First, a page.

In determining the poverty status of families and unrelated individuals, the Census Bureau uses thresholds (income cutoffs) arranged in a two-dimensional matrix. The matrix consists of family size (from one person to nine or more people) cross-classified by presence and number of family members under 18 years old (from no children present to eight or more children present). Unrelated individuals and two-person families are further differentiated by age of reference person (RP) (under 65 years old and 65 years old and over).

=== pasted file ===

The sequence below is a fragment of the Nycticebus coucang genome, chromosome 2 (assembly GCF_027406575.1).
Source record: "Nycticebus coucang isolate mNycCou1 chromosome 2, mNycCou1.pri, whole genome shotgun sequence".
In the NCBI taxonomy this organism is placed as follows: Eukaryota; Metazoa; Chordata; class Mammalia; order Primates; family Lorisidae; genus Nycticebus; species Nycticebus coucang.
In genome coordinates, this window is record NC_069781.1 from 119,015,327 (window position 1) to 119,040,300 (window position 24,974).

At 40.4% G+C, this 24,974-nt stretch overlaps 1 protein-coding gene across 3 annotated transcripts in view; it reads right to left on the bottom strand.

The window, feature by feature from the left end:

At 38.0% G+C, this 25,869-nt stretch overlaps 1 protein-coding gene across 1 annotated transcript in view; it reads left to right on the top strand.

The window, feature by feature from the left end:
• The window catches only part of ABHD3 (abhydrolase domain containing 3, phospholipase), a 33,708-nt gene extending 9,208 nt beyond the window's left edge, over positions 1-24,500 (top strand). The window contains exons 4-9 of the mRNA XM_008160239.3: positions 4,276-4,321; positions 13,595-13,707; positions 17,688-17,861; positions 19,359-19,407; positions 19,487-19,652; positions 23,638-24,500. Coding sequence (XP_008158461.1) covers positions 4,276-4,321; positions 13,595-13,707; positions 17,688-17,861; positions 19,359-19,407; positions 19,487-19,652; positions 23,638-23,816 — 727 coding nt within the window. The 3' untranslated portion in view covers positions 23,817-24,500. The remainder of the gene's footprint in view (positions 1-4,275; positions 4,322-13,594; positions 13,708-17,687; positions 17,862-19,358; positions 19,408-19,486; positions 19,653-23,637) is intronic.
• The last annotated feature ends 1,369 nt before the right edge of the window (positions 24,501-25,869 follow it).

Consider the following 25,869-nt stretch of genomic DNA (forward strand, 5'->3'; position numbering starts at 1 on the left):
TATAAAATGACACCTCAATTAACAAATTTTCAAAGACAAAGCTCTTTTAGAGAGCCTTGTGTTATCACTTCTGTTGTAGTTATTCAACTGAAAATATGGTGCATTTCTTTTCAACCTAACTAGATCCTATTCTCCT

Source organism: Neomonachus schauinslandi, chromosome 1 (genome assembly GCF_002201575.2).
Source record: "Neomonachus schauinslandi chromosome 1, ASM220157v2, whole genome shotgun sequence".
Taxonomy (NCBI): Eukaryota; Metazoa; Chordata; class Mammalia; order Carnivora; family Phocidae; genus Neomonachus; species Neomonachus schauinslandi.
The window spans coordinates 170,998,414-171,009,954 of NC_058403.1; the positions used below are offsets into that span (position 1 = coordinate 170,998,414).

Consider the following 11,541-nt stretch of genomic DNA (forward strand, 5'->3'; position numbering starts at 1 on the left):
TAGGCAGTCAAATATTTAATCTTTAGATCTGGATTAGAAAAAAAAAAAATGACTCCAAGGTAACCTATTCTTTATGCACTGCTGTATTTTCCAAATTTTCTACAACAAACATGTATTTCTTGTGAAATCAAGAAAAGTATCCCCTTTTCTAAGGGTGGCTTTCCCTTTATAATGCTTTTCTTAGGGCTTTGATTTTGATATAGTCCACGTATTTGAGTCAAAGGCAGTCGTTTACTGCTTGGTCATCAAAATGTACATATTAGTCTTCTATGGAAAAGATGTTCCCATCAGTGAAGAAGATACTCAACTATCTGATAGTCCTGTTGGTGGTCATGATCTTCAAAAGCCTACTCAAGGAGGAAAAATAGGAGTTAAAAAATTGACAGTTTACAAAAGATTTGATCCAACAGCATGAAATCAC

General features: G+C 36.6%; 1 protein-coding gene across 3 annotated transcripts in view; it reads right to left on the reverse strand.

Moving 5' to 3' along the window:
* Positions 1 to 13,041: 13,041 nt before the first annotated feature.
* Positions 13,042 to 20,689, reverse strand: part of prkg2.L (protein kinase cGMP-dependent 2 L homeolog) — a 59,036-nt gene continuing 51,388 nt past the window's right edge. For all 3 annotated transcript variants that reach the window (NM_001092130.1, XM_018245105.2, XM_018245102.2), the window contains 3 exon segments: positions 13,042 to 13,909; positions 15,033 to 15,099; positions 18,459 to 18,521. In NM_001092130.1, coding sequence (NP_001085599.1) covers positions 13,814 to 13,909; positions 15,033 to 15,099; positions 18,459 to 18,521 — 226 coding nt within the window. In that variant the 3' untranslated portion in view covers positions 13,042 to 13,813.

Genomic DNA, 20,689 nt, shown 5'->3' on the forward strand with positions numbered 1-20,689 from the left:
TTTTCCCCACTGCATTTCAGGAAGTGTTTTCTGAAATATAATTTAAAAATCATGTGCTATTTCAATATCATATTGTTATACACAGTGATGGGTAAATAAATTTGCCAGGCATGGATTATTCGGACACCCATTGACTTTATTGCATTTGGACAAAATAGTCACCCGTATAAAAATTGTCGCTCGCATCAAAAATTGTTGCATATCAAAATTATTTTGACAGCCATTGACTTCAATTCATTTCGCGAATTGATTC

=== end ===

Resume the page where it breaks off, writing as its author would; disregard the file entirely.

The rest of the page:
To determine a person's poverty status, one compares the person's total family income in the last 12 months with the poverty threshold appropriate for that person's family size and composition (see example below). If the total income of that person's family is less than the threshold appropriate for that family, then the person is considered "below the poverty level," together with every member of his or her family. If a person is not living with anyone related by birth, marriage, or adoption, then the person's own income is compared with his or her poverty threshold. The total number of people "below the poverty level" is the sum of people in families and the number of unrelated individuals with incomes in the last 12 months below the poverty threshold.